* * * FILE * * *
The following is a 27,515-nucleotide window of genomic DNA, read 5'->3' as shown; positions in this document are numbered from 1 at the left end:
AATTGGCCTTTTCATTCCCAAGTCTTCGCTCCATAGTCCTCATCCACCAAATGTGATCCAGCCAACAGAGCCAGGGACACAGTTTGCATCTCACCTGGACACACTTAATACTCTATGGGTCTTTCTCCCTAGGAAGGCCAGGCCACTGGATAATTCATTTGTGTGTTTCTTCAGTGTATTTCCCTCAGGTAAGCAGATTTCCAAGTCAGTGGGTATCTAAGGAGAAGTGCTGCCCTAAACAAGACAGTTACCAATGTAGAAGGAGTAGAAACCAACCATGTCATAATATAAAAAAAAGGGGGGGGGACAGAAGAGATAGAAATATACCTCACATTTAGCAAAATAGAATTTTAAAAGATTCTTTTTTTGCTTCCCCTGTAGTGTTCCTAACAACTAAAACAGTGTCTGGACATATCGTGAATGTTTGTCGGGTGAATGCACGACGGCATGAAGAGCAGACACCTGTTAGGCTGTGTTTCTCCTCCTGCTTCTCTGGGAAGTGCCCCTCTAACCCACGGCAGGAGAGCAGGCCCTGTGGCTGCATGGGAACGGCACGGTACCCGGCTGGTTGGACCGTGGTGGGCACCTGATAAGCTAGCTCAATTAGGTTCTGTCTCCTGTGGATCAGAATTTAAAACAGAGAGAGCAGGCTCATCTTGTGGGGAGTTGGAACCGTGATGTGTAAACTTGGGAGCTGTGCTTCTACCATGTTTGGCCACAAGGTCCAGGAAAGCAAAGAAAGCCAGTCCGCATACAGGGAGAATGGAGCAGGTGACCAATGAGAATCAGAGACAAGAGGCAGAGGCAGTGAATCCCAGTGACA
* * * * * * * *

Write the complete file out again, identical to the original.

The following is a 27,515-nucleotide window of genomic DNA, read 5'->3' as shown; positions in this document are numbered from 1 at the left end:
AATTGGCCTTTTCATTCCCAAGTCTTCGCTCCATAGTCCTCATCCACCAAATGTGATCCAGCCAACAGAGCCAGGGACACAGTTTGCATCTCACCTGGACACACTTAATACTCTATGGGTCTTTCTCCCTAGGAAGGCCAGGCCACTGGATAATTCATTTGTGTGTTTCTTCAGTGTATTTCCCTCAGGTAAGCAGATTTCCAAGTCAGTGGGTATCTAAGGAGAAGTGCTGCCCTAAACAAGACAGTTACCAATGTAGAAGGAGTAGAAACCAACCATGTCATAATATAAAAAAAAGGGGGGGGGACAGAAGAGATAGAAATATACCTCACATTTAGCAAAATAGAATTTTAAAAGATTCTTTTTTTGCTTCCCCTGTAGTGTTCCTAACAACTAAAACAGTGTCTGGACATATCGTGAATGTTTGTCGGGTGAATGCACGACGGCATGAAGAGCAGACACCTGTTAGGCTGTGTTTCTCCTCCTGCTTCTCTGGGAAGTGCCCCTCTAACCCACGGCAGGAGAGCAGGCCCTGTGGCTGCATGGGAACGGCACGGTACCCGGCTGGTTGGACCGTGGTGGGCACCTGATAAGCTAGCTCAATTAGGTTCTGTCTCCTGTGGATCAGAATTTAAAACAGAGAGAGCAGGCTCATCTTGTGGGGAGTTGGAACCGTGATGTGTAAACTTGGGAGCTGTGCTTCTACCATGTTTGGCCACAAGGTCCAGGAAAGCAAAGAAAGCCAGTCCGCATACAGGGAGAATGGAGCAGGTGACCAATGAGAATCAGAGACAAGAGGCAGAGGCAGTGAATCCCAGTGACA